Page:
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From playwright David Martin and director Jacqs Graham comes this beautifully twisted tale of abuse and loss. With only a two people cast, Lucy Elzik and David Martin project themselves across the space, filling up the stage with their presence.

Elzik plays a vulnerable woman, desperately trying to grapple with her memories as she recounts her life to her therapist, played by Martin. Set in entirely in one day and within one space, the performers occasionally flit in and out of other persona’s as they attempt to weave a tale that is as complicated as it is dark.

It is a clever and captivating play that has many layers in which the audience is forced to unravel, one momentary look away and you could have lost a vital piece of information. Despite the dark subjects the play deals with, there as an occasional sense of relief with the quick witted and humours quips from Lucy Elzik’s character. She does not shy away from the spot light as she covers the stage, sifting through her past trauma. Elzik’s portrayal of an unstable woman who wrestles with guilt, shame and humiliation is beautiful. She taps in to every emotion on stage, leaving the audience mesmerized.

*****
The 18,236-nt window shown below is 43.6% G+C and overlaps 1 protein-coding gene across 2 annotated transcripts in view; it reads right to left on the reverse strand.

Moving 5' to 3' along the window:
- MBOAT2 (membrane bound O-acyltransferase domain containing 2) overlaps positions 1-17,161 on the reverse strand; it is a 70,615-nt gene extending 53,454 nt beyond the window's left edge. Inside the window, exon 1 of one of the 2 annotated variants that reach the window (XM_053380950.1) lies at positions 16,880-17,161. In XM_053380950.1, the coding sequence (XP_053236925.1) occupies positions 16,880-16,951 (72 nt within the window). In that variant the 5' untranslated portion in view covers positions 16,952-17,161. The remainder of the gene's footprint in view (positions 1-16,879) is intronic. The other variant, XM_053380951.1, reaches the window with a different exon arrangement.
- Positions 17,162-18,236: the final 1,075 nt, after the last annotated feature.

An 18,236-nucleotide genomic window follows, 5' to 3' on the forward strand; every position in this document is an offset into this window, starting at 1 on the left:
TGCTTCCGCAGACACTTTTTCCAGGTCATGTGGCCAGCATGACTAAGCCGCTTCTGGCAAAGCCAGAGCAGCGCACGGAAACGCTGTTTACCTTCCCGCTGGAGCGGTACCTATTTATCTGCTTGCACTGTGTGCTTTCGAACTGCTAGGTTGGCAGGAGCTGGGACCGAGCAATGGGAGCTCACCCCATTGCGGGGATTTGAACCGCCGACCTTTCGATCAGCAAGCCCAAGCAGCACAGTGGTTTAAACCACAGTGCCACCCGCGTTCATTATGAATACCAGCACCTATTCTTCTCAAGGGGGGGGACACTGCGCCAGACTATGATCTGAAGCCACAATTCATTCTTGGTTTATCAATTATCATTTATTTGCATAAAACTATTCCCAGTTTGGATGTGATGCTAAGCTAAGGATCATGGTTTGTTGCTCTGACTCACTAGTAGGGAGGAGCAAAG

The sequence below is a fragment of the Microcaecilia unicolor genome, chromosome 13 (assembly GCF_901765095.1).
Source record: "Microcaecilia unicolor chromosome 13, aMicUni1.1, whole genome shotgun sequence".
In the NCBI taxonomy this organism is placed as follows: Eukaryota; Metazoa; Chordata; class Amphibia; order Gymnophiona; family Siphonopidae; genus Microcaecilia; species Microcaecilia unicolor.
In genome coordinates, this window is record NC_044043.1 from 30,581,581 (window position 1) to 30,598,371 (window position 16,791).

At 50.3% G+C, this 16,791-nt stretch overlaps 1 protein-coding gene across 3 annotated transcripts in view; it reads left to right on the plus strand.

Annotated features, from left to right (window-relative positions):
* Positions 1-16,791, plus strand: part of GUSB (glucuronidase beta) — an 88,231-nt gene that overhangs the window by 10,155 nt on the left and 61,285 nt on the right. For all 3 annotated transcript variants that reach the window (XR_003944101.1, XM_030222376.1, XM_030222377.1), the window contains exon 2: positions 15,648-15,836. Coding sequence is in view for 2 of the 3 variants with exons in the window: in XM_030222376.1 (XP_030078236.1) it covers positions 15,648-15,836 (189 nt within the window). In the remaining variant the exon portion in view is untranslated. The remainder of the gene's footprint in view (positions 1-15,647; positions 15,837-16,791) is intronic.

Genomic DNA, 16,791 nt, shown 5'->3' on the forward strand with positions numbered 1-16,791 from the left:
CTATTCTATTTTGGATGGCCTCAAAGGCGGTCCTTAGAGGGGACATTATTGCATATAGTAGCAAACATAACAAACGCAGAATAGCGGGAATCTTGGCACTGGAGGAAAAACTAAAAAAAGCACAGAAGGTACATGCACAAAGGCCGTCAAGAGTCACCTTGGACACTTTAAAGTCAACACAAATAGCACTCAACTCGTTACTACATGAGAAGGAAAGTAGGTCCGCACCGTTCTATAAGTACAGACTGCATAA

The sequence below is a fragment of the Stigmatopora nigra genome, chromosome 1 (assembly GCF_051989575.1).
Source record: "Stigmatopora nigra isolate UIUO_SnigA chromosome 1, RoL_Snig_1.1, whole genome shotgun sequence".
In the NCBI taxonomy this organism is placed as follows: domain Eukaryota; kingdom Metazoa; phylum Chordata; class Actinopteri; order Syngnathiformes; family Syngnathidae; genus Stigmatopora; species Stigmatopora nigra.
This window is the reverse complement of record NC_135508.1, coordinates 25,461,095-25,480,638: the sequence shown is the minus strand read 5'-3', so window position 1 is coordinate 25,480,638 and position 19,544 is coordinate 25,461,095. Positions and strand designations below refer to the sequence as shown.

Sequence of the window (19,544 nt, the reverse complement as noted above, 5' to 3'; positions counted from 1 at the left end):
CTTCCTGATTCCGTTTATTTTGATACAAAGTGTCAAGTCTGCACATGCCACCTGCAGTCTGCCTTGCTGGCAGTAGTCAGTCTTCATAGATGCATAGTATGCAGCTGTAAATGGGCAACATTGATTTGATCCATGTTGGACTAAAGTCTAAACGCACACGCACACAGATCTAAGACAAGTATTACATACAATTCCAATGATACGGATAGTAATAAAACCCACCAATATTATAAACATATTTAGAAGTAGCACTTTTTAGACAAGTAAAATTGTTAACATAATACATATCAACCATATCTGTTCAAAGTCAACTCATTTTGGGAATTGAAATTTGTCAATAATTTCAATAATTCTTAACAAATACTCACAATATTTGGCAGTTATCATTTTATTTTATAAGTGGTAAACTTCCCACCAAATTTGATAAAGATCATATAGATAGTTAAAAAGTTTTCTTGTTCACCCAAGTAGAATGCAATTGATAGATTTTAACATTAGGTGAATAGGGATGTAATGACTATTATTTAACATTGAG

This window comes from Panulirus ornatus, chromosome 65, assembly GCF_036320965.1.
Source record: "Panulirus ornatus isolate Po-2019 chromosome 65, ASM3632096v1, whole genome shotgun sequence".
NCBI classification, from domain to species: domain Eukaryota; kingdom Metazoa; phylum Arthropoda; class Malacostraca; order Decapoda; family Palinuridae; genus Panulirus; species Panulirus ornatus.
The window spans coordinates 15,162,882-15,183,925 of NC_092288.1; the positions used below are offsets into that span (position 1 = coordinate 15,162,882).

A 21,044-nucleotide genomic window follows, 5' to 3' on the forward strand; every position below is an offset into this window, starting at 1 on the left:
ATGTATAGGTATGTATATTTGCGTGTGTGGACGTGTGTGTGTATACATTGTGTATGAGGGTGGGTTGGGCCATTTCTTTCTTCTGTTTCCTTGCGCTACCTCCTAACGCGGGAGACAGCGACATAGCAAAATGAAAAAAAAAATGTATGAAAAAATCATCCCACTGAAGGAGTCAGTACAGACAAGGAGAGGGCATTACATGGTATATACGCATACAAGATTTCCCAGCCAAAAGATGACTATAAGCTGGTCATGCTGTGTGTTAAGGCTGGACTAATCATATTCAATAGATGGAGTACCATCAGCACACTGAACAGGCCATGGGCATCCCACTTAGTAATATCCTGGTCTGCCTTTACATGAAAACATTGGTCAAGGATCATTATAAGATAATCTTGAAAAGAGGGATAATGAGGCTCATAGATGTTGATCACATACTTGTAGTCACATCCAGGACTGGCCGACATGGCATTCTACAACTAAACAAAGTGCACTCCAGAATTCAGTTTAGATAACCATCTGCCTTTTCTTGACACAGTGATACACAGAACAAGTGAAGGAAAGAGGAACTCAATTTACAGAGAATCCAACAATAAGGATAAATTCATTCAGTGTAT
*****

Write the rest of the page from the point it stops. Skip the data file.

The stage is filled with different size trunks which are used for seats and which also store props. Elzik and Martin unload, reload, throw about, draw on and manoeuvre the props around the stage effortlessly as though it is all part of the act. Similarly, the use of music and sound effects employed are purposeful, they fill the silence and offer a relief from the ongoing dialogue between the two characters.

UnSpoken is a thought-provoking portrayal of a woman who has lost almost everything but is desperately still trying to deal with her struggles. Elzik is at the forefront of the drama, however Martin works alongside her, both of them working together to create a provocative, fascinating and beautiful tale.

 

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Issy Packer